“When I was ten. I hadn’t seen or heard from my Dad in two, nearly three years. He never paid child support and his name was dirty in my house. So he was like a ghost that I vaguely remembered.

One day I got home from school and on the doorstep was ZX spectrum 16kb computer and a jar full of money delivered courtesy of my erstwhile father. I was stoked, my mum full of sighs. We plugged the computer in and it worked, surprisingly. Come the weekend we hit New Brighton mall for a little shopping with the jar money, Mum got some new threads ready for a dance at the working mens club. I got a GI Joe Cobra Bore, “rip and roar, cobra bore, lots of trouble for GI JOEEEEEEE!” I still remember the advert.

But for me the holy relic of purchases on this day was a copy on tape of ‘Raising Hell” by Run-DMC. This changed my life, made me obsessed and hungry for music in a way I had never felt before, either for toys, or lollies or anything else my young brain had ever thought it wanted. That desperate desire continues unabated today. After 1000 failed jobs and nowhere/nothing starts there was no choice but to give my self up wholly to the blessing and curse of full time music and song slinging. I blame my dad, Reverend Run, Darryl McDaniels, Jam master Jay and New Brighton Mall.”

Which instruments do you play (on stage and not)?

On stage; guitar and harmonica and the nodules in my throat. On record I’ve played bass, mandolin, and keyboard. However not a single one of these, on stage or off would anyone (including most people in my band) say I was anything more than a hack and a chancer.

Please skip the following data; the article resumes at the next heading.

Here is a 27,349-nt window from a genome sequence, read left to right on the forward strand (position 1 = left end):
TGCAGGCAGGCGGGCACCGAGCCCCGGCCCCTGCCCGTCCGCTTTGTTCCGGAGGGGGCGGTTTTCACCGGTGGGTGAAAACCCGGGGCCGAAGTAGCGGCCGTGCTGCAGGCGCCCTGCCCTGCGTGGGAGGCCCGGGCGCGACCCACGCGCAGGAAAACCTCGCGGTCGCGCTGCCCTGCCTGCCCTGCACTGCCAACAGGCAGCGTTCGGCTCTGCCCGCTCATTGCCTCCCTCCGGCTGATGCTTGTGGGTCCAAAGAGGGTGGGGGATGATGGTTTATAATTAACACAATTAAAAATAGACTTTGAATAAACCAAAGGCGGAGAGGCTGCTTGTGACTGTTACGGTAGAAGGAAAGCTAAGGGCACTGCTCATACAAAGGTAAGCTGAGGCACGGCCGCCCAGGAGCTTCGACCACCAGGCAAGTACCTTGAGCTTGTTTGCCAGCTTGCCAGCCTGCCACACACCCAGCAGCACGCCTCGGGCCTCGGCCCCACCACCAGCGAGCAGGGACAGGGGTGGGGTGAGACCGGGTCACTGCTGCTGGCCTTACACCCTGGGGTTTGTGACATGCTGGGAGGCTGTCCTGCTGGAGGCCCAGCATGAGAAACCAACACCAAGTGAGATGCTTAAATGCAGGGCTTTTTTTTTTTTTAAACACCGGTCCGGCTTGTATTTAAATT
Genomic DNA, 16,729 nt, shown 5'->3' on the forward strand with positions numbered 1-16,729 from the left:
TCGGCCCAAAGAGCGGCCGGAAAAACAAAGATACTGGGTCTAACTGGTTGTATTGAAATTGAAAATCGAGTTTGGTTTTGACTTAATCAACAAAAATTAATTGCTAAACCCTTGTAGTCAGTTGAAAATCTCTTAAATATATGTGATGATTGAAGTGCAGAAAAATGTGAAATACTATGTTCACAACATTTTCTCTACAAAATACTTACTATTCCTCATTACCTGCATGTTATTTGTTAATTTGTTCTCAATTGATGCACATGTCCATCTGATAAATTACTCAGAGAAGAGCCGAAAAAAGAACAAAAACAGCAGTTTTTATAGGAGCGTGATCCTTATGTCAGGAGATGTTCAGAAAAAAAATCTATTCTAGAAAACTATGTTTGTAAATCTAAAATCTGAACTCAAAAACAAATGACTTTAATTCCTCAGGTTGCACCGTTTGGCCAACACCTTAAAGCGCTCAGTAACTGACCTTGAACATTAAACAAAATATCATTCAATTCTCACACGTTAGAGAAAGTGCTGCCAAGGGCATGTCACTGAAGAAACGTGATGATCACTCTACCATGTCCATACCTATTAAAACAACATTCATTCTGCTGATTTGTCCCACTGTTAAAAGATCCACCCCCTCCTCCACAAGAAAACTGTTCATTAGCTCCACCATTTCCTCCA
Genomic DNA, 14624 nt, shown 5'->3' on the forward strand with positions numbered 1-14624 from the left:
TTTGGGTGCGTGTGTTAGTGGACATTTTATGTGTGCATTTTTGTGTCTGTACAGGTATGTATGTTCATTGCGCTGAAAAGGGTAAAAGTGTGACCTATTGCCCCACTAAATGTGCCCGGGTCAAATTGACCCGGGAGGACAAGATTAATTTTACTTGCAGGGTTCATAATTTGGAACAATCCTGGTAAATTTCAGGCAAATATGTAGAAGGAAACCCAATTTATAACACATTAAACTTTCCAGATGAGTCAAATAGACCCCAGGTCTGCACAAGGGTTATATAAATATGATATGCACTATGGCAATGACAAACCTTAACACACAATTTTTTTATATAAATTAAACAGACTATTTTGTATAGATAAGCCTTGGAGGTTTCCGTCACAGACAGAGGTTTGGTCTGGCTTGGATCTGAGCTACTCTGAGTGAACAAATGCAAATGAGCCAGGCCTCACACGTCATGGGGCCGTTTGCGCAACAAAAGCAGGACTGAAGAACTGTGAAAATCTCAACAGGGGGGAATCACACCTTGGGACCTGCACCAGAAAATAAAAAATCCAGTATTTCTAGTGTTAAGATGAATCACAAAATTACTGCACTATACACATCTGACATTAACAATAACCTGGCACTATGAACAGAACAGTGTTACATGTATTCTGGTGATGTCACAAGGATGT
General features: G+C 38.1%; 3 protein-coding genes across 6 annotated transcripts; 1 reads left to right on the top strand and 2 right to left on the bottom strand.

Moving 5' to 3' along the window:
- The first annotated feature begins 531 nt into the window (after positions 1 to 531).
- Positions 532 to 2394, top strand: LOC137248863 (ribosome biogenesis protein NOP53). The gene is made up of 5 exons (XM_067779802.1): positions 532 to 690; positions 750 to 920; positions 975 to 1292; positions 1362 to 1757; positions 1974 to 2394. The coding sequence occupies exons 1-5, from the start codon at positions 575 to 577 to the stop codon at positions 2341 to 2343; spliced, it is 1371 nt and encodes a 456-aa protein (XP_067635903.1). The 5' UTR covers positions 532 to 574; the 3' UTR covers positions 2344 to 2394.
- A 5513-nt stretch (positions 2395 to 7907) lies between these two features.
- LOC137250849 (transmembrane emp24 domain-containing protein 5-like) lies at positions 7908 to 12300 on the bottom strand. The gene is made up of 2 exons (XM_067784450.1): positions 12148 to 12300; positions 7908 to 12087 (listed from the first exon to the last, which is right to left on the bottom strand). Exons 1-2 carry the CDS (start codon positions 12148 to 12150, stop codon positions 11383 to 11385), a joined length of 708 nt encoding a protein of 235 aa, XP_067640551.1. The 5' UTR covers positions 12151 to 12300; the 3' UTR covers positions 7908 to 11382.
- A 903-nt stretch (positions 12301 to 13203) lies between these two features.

Is there an instrument that you don’t play but which you would love to be able to?

I would like to play the tin whistle. However whenever I pick up a tin whistle everyone around me suggests I don’t take it any further.

What was your first guitar and do you still have it?

I guess what I call my first guitar was an old F-series Yamaha, I bought for $100 at a junk shop on Manchester Street. I used to go in and play it and listen to the proprietor’s problems, health emotional and otherwise. This served me in good stead because the guitar was actually $120. It had a crack and the top lifted off from the sides, so I taped it together with yellow and green and white insulation tape.

I took that guitar all around the eastern and southern states of America whereupon even in its battered state it kept me feed and watered as it sung out across street corners from Philadelphia to New Orleans to Nashville and many smaller more lonesome corners between. After some time I guess it sensed that I had improved enough for something a little better. It’s job done, it pretty much committed guitar suicide whereupon all parts of it decided to more or less break at once; machine heads popped off, bridge pulled up, neck snapping. It was time to let it go.